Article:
A former Canadian Radio-television Telecommunications Commission (CRTC) vice chair is warning that a new clause introduced to Bill C-11 by the Senate poses numerous legal hurdles on top of the extraordinary powers the regulator is expected to undertake.
As reported by University of Ottawa law professor Michael Geist in his blog, the Senate adopted an amendment to the internet regulation bill on Tuesday which would require age verification for online undertakings.
“Online undertakings shall implement methods such as age-verification methods to prevent children from accessing programs on the Internet that are devoted to depicting, for a sexual purpose, explicit sexual activity,” the clause states.
Former CRTC vice-chair Peter Menzies told True North that there are “numerous legal and privacy issues” to the proposal and it could take years for the CRTC to navigate.
“Age verification can lead to numerous legal and privacy issues that will further complicate life for the CRTC as it is about to be handed extremely imprecise authorities over the global internet,” said Menzies, who previously worked as news media executive, in an emailed statement.
“These are all going to take years to deal with and, no, this is not the best use of the CRTC’s time. What will be amusing to watch is how the CRTC might try to manage restricting access while at the same time working with producers to increase the “discoverability” of Canadian porn and other content.”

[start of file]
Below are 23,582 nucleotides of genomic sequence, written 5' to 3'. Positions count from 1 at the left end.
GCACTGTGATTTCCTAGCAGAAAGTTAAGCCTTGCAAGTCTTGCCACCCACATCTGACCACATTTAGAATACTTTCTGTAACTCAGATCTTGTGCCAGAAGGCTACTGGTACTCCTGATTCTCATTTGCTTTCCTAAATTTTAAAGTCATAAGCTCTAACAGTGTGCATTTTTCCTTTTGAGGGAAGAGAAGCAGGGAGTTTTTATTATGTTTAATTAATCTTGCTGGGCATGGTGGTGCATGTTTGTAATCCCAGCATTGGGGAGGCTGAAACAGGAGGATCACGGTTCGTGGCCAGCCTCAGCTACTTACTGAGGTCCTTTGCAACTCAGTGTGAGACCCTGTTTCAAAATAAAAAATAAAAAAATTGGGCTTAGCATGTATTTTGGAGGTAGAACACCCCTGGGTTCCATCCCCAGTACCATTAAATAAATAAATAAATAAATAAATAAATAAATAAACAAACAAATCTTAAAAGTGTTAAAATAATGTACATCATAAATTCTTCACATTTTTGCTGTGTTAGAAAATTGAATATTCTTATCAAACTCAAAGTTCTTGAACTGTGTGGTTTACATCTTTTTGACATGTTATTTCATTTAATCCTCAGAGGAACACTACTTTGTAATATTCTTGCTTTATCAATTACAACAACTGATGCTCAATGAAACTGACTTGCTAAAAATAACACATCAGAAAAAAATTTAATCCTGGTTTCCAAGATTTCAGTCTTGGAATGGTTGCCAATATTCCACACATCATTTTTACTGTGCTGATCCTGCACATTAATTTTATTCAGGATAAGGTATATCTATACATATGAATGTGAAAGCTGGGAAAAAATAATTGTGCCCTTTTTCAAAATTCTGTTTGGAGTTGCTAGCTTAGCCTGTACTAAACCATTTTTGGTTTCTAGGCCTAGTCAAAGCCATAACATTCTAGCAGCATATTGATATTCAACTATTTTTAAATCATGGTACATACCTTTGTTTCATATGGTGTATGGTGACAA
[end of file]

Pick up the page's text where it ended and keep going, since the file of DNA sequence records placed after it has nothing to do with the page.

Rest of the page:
Menzies also predicted that the CRTC will likely opt to ask pornography producers to establish their own practices to limit access to minors – one possibility being to limit streaming of adult content past 8 p.m.
“At the end of the day, porn streamers are extremely popular and profitable and I have no doubt the regulated Canadian film and TV production industry is anxious to enjoy their financial contribution to the funds they depend upon,” said Menzies.
Meanwhile, Geist warned that the age-verification requirement could extend to a plethora of services and platforms.
“Age verification would raise a host of concerns, including privacy risks from collecting age data from millions of Canadians,” wrote Geist.
“This is a stunning addition to Bill C-11 that makes a bad bill dramatically worse. Further, it is discouraging that some of the same senators that have insisted on the risks to freedom of expression that arise from regulating user content in the bill would support implementing age verification for access that could easily extend to commonly used sites and services.”